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Nanaimo getting four new addictions treatment beds

B.C. government announces substance-use treatment supports in Nanaimo, Oceanside, Tofino-Ucluelet
Sheila Malcolmson, B.C. minister of mental health and addictions, speaks at a recent federal election campaign event in Nanaimo. (News Bulletin file photo)

The B.C. government is looking to partner with agencies to offer new substance-use recovery beds on Vancouver Island.

The B.C. Ministry of Mental Health and Addictions announced Oct. 4 that Island Health has issued requests for proposals for service providers to operate eight “sobering and assessment beds” in Nanaimo, four of which would be new to the community. Island Health is also looking for partner agencies for up to eight supportive recovery beds in Parksville-Qualicum and at least six sobering and assessment beds in Tofino-Ucluelet.

The ministry, in a press release, said the services will “increase the access points” for people with addictions to receive support and treatment. Sobering and assessment beds allow stays of up to 23 hours a day for people, with services such us health assessment and support and food and laundry. Supportive recovery beds are substance-free spaces allowing stays up to 90 days, with services that include counselling, case management and community re-integration support.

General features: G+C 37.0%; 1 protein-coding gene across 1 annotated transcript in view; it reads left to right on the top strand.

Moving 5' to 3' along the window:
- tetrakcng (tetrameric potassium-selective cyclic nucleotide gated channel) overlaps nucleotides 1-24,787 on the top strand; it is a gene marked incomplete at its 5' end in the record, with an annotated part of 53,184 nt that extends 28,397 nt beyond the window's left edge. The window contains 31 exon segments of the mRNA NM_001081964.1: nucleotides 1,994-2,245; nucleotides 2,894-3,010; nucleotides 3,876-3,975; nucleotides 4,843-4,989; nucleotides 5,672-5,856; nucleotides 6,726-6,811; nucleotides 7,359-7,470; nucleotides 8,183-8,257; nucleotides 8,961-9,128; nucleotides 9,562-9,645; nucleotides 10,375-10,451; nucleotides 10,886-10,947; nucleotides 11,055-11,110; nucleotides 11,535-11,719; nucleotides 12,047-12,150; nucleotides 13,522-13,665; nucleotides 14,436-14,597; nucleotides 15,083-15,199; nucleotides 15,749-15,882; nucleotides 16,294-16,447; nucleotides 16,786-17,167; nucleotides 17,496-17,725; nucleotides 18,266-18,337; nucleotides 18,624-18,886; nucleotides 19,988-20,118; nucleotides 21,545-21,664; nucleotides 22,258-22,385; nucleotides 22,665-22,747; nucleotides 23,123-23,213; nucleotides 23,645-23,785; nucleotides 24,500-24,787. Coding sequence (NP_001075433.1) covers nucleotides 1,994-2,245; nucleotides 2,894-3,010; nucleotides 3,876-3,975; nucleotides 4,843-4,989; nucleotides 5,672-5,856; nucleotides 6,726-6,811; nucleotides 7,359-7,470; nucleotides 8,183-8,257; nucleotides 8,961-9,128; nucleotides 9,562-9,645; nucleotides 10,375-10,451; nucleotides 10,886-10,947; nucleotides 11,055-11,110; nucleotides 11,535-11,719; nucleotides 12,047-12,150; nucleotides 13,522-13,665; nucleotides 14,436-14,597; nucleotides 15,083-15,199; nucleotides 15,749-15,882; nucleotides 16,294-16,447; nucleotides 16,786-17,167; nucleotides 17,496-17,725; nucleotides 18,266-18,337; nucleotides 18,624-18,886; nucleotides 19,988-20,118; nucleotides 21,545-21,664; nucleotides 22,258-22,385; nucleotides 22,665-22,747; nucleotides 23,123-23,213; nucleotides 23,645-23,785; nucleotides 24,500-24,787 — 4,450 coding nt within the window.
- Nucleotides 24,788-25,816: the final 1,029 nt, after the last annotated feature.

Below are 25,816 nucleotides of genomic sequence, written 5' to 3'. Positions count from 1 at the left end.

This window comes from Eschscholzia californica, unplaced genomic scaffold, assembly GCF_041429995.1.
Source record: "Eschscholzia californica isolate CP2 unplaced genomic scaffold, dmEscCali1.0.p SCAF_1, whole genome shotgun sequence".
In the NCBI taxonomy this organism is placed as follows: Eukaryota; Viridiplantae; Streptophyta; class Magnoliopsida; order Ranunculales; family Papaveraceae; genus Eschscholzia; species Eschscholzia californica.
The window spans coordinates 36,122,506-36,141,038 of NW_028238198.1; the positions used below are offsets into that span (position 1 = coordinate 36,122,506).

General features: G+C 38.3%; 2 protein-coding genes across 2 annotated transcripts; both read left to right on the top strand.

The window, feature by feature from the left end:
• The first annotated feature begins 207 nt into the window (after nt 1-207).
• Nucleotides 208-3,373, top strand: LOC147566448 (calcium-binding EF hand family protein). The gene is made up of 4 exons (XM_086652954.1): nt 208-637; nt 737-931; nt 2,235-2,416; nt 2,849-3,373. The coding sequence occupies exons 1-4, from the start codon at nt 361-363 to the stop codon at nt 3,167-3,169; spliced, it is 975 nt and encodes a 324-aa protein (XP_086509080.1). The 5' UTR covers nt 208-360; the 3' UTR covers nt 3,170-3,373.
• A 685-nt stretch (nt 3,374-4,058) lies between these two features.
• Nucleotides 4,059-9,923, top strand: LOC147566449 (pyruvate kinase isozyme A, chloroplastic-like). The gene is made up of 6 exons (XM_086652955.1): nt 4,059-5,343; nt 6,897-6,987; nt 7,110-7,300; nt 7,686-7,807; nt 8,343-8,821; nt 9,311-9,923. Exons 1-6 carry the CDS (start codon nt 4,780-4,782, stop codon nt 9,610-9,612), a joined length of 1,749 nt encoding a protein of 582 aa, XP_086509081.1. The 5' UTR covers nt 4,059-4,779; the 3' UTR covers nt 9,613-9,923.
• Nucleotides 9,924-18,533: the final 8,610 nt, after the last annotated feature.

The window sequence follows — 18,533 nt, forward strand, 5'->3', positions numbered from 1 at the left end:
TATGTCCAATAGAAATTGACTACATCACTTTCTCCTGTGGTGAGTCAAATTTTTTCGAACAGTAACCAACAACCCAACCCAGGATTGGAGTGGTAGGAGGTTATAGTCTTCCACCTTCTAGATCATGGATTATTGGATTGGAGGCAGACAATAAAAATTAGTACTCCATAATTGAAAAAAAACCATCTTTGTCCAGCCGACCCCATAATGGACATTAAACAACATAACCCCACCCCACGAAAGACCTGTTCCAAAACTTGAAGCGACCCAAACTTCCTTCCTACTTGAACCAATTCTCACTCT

“When people come forward for help with substance use, we want health care for them without delay,” said Sheila Malcolmson, B.C. minister of mental health and addictions, in the release, adding that the new services can be transformative.

Leah Hollins, Island Health board chairperson, said in the release that the health authority is grateful to the individuals, organizations and communities that have informed and supported the process of adding the new substance-use treatment services.

“These new programs will improve access for people living with substance use and enhance the range of services and treatments to support their personal path to wellness,” said Hollins.

The province anticipates the services being in place by the start of spring.

READ ALSO: 184 people died of illicit drug overdoses in July in B.C.’s 2nd deadliest month on record

READ ALSO: Community members grieve those who have died of overdose, call for harm reduction

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